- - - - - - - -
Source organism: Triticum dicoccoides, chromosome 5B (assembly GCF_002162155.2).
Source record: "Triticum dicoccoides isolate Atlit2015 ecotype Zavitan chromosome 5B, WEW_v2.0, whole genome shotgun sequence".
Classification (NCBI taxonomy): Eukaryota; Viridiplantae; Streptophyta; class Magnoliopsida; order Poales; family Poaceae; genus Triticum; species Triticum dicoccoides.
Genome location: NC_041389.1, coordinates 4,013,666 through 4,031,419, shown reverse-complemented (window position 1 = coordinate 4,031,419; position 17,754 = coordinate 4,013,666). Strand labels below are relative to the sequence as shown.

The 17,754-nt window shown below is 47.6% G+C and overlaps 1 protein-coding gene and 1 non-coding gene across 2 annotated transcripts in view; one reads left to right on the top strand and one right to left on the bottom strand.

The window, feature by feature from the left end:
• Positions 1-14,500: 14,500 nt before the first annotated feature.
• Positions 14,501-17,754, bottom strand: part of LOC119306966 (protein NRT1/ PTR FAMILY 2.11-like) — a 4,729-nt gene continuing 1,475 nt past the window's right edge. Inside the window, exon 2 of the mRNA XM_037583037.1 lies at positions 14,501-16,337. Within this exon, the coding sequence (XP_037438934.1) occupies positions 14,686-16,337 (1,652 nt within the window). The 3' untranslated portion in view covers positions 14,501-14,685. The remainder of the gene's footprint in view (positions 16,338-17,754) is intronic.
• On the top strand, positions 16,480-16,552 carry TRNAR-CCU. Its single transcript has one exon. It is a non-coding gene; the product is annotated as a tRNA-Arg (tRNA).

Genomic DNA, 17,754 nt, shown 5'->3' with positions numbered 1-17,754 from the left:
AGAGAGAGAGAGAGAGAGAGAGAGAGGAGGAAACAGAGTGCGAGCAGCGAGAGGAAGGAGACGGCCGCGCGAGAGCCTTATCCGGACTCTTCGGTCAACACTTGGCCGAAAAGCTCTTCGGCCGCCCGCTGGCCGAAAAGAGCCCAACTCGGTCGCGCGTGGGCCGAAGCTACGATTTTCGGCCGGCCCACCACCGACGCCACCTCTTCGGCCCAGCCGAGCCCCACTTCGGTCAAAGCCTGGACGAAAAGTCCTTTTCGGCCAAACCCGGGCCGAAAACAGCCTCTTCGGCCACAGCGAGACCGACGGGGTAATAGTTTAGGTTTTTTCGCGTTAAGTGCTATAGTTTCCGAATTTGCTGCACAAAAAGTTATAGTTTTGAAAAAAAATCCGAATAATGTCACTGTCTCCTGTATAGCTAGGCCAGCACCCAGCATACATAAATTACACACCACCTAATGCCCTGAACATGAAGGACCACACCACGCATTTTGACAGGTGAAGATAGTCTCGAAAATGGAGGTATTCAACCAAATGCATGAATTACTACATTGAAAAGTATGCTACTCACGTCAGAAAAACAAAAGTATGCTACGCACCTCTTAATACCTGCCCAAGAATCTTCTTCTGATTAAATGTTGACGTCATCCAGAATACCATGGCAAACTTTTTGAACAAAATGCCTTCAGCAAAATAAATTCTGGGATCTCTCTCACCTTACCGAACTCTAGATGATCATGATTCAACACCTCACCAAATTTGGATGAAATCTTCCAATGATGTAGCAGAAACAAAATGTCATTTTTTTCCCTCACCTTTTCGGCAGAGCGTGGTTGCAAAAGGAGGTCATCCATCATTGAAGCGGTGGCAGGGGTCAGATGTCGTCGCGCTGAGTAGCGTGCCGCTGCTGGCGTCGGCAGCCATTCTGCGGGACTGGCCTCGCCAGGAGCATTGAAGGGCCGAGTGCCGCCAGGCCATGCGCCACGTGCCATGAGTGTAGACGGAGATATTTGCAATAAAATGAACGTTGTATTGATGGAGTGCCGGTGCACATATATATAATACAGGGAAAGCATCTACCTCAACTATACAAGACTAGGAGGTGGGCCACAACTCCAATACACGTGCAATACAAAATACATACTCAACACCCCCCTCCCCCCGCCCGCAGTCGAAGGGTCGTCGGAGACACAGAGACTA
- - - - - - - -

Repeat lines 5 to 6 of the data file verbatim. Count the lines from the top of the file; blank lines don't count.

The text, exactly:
The 17,754-nt window shown below is 47.6% G+C and overlaps 1 protein-coding gene and 1 non-coding gene across 2 annotated transcripts in view; one reads left to right on the top strand and one right to left on the bottom strand.

The window, feature by feature from the left end: